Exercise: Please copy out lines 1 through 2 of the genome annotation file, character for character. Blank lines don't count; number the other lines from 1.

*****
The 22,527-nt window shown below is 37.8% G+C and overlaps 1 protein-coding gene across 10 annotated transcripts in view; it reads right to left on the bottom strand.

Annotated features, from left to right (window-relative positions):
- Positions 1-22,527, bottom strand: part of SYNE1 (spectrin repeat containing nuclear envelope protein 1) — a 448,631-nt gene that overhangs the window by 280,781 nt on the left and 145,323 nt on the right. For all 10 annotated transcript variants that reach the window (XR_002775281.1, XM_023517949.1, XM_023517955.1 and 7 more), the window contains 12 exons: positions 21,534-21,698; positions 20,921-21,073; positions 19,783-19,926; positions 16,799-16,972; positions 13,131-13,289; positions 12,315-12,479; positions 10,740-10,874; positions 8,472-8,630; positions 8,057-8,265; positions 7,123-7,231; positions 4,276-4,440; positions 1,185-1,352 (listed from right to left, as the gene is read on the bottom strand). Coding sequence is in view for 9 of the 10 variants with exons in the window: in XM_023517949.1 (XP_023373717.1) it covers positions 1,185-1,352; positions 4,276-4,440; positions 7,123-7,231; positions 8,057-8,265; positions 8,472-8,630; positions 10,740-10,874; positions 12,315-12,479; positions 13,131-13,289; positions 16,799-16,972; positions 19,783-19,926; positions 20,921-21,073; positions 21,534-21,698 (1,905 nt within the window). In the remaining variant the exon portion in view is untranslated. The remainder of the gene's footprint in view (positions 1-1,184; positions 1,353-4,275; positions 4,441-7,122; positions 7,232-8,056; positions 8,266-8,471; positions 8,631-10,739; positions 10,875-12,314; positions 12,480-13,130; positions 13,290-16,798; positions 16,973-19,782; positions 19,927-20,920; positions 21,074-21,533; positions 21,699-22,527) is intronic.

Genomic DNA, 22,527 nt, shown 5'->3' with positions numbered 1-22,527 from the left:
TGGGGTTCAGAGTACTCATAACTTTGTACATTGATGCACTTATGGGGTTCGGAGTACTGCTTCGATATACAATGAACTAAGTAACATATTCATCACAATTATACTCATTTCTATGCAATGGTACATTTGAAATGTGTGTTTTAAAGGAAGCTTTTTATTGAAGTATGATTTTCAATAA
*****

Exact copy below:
The 22,527-nt window shown below is 37.8% G+C and overlaps 1 protein-coding gene across 10 annotated transcripts in view; it reads right to left on the bottom strand.

Annotated features, from left to right (window-relative positions):